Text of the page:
Do you remember those holiday decorations that were displayed in your elementary school classroom around Thanksgiving?  I'm not sure what exactly the technical word for the genre of decorations that folded flat but when unfolded and turned circularly jumped into 3-D.  They were made of tissue paper.  I definitely remember the pumpkin and the turkey that Mrs. Cripe had in our 2nd grade classroom.  I was always somewhat mesmerized by them.  Still am:)  What an ingenious storage idea!  A bit B-rated, kinda of tacky decoration though.  I saw one at Target the other day and laughed out loud.  Paper chains of brown, gold, yellow, and orange were strung around the room with construction paper pilgrim hats galore!  My mom always got into the Thanksgiving tchatchkeness with her cornucopia that sat atop our dining room table.  She went through different phases of creativity as to what she placed in that cornucopia.  One year she was really into decorating appropriately Styrofoam shaped fall items (apples, pumpkins, ears of corn) and pushing glittery beaded doo-dads in them.  It was long before the movement of bedazzling hit the scene.  That year the cornucopia was filled with her glittery beaded display.  Other years small pumpkins, leaves ironed into wax paper, gourds and Indian corn splayed out of the cornucopia.  I saw a cornucopia the other day and fondly thought of my childhood and my mom.  I didn't buy it though.  Holiday craps just aren't my bag.  My mom is a crafting queen.  She is amazing grandmother who has entertained her now grown 6 grandchildren over the years with her crafts at holiday times.  Thanksgiving usually involved a huge meal, men in the basement watching football and napping, the women playing games and then my mom busting out the holiday crafts for the grandkids (ok and my one sister who loves them too!).  One year she did an edible craft when the granddaughters were young.  Turkeys made out of chocolate shortbread cookies, candy corn, frosting, a Reese cup, and other sugary treats.  Like they had not eaten enough crap already that day!  All 6 of her grandchildren (all girls) lived for those crafting times every Thanksgiving and Christmas.  If there was a best grandma in the world award she would be the recipient.  Sometimes late in the day, after bellies were stuffed, crafts made, the grandkids would beg her to take them to the movies.  She always obliged:)  That's really what Thanksgiving is all about isn't it.  Enjoying the presence of those that hold a deep place in our hearts.  It's getting to focus on them, stop life for a day and think about the things, the people, the purpose of life - being thankful and loving.  Now where is that paper mache turkey for my table top!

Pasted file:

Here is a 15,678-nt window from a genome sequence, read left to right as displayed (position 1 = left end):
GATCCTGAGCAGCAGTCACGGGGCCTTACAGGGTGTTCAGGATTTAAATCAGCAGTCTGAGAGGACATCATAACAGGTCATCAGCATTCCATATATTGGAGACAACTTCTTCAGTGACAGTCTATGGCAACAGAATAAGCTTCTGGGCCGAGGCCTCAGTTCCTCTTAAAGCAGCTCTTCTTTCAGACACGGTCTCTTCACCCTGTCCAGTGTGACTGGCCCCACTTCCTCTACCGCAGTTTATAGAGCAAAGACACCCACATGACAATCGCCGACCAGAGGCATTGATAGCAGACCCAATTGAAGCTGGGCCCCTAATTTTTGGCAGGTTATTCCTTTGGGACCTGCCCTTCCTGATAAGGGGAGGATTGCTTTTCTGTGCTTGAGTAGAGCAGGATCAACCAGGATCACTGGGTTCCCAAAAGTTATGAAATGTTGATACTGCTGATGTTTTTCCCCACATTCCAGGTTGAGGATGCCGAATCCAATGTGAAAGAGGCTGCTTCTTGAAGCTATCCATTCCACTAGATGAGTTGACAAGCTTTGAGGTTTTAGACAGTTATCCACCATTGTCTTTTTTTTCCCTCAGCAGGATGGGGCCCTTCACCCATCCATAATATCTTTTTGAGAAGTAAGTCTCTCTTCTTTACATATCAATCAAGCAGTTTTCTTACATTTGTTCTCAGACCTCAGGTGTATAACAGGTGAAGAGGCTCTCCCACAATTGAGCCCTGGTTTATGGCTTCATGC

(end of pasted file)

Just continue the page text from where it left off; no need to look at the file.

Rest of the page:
1 comment:

  1. Your turkey is probably stored with the blow-up santa and snow globes!:)